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Young Mentors Relationship Capacity: Parent-Child Connectedness, Attitudes Toward Mentees, Empathy, and Perceived Match Quality

NCJ Number
Journal of Social and Personal Relationships Volume: 36 Issue: 2 Dated: 2019 Pages: 642-658
Jennifer L. Doty; Lindsay M. Weller; Christopher J. Mehus; Barbara . J. McMorris
Date Published
17 pages
Using data from young mentors age 15-26 participating in the Big Brothers/Big Sisters school-based mentoring program (n -155), this study examined potential mediators of the relationship between young mentors perceived parent-child connectedness and perceived match quality.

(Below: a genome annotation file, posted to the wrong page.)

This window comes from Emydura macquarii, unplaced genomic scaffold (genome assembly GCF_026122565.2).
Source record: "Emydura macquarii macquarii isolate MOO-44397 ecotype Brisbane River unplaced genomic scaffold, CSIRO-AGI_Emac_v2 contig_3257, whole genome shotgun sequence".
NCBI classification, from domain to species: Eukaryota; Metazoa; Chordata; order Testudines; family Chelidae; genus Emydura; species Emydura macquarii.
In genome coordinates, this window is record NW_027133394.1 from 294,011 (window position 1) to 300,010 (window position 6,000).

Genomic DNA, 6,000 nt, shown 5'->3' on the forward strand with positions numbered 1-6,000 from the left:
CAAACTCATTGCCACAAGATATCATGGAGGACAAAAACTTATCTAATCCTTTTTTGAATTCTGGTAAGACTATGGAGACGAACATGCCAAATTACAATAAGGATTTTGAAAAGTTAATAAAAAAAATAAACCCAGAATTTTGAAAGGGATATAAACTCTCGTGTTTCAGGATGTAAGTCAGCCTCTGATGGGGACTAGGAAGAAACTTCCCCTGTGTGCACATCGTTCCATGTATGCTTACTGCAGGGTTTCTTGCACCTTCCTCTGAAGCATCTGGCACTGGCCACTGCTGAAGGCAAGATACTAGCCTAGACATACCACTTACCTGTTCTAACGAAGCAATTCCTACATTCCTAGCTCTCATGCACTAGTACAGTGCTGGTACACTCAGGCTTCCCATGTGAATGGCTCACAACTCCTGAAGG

Because the responsibility of developing strong connections to mentees often depends on mentors themselves, examining mentor qualities and relational capacity may identify malleable factorsor potential points of interventionto improve perceived match quality. Relational capacity has been proposed as a theoretical concept for understanding how mentors' previous experience, characteristics, and skills relate to mentoring quality. The conceptual model tested in the current study posits that parent-child relationships build young mentors' relational capacity for successful mentoring relationships. The study found that attitudes toward mentees and empathy skills mediated the relationship between parent-child connectedness and perceived match quality. Findings suggest that parent-child connectedness contributes to attitudes and skills that may strengthen perceived match quality. From a positive youth development perspective, young mentors with low relational capacity may require support to ensure high-quality matches. (Publisher abstract modified)